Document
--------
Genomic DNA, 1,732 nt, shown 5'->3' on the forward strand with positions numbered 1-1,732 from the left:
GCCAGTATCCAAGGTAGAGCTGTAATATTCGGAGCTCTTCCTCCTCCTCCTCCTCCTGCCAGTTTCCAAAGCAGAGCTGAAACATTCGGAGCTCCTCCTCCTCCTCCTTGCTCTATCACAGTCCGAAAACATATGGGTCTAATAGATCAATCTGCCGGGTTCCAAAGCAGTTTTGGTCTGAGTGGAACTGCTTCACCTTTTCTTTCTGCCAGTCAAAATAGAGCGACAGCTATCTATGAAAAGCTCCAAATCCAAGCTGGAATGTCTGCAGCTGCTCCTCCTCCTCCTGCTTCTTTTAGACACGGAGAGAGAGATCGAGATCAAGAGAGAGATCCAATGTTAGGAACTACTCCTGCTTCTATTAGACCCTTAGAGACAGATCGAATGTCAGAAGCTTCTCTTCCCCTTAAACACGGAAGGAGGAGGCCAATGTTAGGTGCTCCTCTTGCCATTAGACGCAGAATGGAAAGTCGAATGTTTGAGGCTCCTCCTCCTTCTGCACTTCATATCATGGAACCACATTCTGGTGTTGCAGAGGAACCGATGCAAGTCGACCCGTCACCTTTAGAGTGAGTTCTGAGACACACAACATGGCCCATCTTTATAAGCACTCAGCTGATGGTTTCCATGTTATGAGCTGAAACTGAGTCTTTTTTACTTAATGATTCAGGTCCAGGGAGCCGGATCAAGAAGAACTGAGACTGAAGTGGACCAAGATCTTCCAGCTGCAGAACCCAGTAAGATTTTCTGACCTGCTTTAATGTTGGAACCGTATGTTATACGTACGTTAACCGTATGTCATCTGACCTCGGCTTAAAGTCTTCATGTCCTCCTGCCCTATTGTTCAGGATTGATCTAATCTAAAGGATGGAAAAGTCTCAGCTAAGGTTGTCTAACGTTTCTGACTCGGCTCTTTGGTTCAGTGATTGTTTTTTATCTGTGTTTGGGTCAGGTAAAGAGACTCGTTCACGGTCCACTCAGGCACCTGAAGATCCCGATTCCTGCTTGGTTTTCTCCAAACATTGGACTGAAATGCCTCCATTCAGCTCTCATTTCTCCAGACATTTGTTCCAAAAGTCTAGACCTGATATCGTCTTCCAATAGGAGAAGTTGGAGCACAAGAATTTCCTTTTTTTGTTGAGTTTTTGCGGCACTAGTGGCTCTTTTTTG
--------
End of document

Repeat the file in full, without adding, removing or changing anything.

Genomic DNA, 1,732 nt, shown 5'->3' on the forward strand with positions numbered 1-1,732 from the left:
GCCAGTATCCAAGGTAGAGCTGTAATATTCGGAGCTCTTCCTCCTCCTCCTCCTCCTGCCAGTTTCCAAAGCAGAGCTGAAACATTCGGAGCTCCTCCTCCTCCTCCTTGCTCTATCACAGTCCGAAAACATATGGGTCTAATAGATCAATCTGCCGGGTTCCAAAGCAGTTTTGGTCTGAGTGGAACTGCTTCACCTTTTCTTTCTGCCAGTCAAAATAGAGCGACAGCTATCTATGAAAAGCTCCAAATCCAAGCTGGAATGTCTGCAGCTGCTCCTCCTCCTCCTGCTTCTTTTAGACACGGAGAGAGAGATCGAGATCAAGAGAGAGATCCAATGTTAGGAACTACTCCTGCTTCTATTAGACCCTTAGAGACAGATCGAATGTCAGAAGCTTCTCTTCCCCTTAAACACGGAAGGAGGAGGCCAATGTTAGGTGCTCCTCTTGCCATTAGACGCAGAATGGAAAGTCGAATGTTTGAGGCTCCTCCTCCTTCTGCACTTCATATCATGGAACCACATTCTGGTGTTGCAGAGGAACCGATGCAAGTCGACCCGTCACCTTTAGAGTGAGTTCTGAGACACACAACATGGCCCATCTTTATAAGCACTCAGCTGATGGTTTCCATGTTATGAGCTGAAACTGAGTCTTTTTTACTTAATGATTCAGGTCCAGGGAGCCGGATCAAGAAGAACTGAGACTGAAGTGGACCAAGATCTTCCAGCTGCAGAACCCAGTAAGATTTTCTGACCTGCTTTAATGTTGGAACCGTATGTTATACGTACGTTAACCGTATGTCATCTGACCTCGGCTTAAAGTCTTCATGTCCTCCTGCCCTATTGTTCAGGATTGATCTAATCTAAAGGATGGAAAAGTCTCAGCTAAGGTTGTCTAACGTTTCTGACTCGGCTCTTTGGTTCAGTGATTGTTTTTTATCTGTGTTTGGGTCAGGTAAAGAGACTCGTTCACGGTCCACTCAGGCACCTGAAGATCCCGATTCCTGCTTGGTTTTCTCCAAACATTGGACTGAAATGCCTCCATTCAGCTCTCATTTCTCCAGACATTTGTTCCAAAAGTCTAGACCTGATATCGTCTTCCAATAGGAGAAGTTGGAGCACAAGAATTTCCTTTTTTTGTTGAGTTTTTGCGGCACTAGTGGCTCTTTTTTG